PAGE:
How do I disprove Aquinas 5 ways? I dont want to believe in god.

How do I disprove Aquinas’ 5 ways? I don’t want to believe in god.

Mike Stoklasa's Worst Fan Shirt $21.68

Thalidomide Vintage Ad Shirt $22.14

Mike Stoklasa's Worst Fan Shirt $21.68

  1. 5 months ago
    Anonymous

    Look up dreamybullxx's X (former twitter)

    • 5 months ago
      Anonymous

      Love him.

  2. 5 months ago
    Anonymous

    which god?

  3. 5 months ago
    Anonymous

    One through three you just ask what moved/caused/was-necessary-for God. And if God didn't need it why does the universe?

    Fourth is a goofy ontological argument disproved by the greater than relation on the natural numbers

    Fifth is just an intelligent design hidden by the even dumber concept of teleology.

    • 5 months ago
      Anonymous

      >One through three you just ask what moved/caused/was-necessary-for God.

      If an infinite regress is impossible, then it follows that there must be some noncontingent thing

      >And if God didn't need it why does the universe?

      Inductive reasoning shows that all things in the universe require a cause outside of themselves, that being God (though I disagree with this reasoning, I'm

      The argument from contingency falls flat because the idea of something being contingent on another, and of these being fundamental aspects of the universe, seem to be ill founded. I see the idea of contingency as just an a-posteriori method of applying physical observations to metaphysical study. They only really make sense in a physical context, and in metaphysics there is nothing stopping a being from being both non-contingent (not reliant on anything) and non-necessary (not a fundamental property of existence/noncontradiction).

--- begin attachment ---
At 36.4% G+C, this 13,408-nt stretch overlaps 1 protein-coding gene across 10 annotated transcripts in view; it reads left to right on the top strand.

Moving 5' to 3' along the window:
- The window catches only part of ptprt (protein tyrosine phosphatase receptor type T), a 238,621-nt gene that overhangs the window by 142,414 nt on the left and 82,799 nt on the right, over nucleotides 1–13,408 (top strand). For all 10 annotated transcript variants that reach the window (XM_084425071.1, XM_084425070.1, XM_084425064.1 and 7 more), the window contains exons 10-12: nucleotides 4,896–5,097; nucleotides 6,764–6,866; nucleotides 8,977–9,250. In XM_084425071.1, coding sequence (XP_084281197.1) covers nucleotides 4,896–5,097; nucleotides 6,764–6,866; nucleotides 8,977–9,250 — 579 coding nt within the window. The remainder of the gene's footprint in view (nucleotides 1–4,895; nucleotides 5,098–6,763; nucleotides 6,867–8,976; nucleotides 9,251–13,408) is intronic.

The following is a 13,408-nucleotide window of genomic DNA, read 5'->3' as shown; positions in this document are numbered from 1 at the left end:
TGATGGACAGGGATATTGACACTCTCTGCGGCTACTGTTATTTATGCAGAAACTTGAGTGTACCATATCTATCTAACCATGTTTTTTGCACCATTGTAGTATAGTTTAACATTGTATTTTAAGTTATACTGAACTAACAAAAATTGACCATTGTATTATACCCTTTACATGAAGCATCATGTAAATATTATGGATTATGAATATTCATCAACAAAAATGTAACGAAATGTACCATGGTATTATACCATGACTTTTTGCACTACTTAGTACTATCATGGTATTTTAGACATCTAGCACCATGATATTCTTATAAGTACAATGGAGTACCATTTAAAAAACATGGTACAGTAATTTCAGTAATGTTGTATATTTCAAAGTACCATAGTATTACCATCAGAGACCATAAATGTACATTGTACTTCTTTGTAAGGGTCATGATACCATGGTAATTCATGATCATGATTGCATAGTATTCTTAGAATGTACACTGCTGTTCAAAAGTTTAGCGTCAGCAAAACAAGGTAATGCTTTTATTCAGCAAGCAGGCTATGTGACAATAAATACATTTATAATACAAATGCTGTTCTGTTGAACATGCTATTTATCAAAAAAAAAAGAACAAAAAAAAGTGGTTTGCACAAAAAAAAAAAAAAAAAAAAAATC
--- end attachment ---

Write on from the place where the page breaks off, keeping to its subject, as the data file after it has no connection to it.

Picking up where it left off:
The first two can be discarded as weaker forms of the 3rd. The last two are just bad science.

      )

    • 5 months ago
      Anonymous

      >Fourth is a goofy ontological argument disproved by the greater than relation on the natural numbers
      Wtf are you smoking? Do you even understand the fourth way?

      • 5 months ago
        Anonymous

        >Wtf are you smoking? Do you even understand the fourth way?
        Fourth way is that gradiations imply a greatest thing. Which the natural numbers clearly disprove since there is no largest natural number. Even Aquinas's example of there being a maximum heat is false in modern physics. Aquinas is goofy as frick don't be butthurt.

        • 5 months ago
          Anonymous

          >The fourth way is taken from the gradation to be found in things.
          >IN THINGS
          Numbers aren't things. Besides, there is no "gradation of being" among numbers, so you're using gradation in an extremely equivocal way. You can be more or less good, you can be more or less correct, but you can't be more or less a number. It's either or in that case.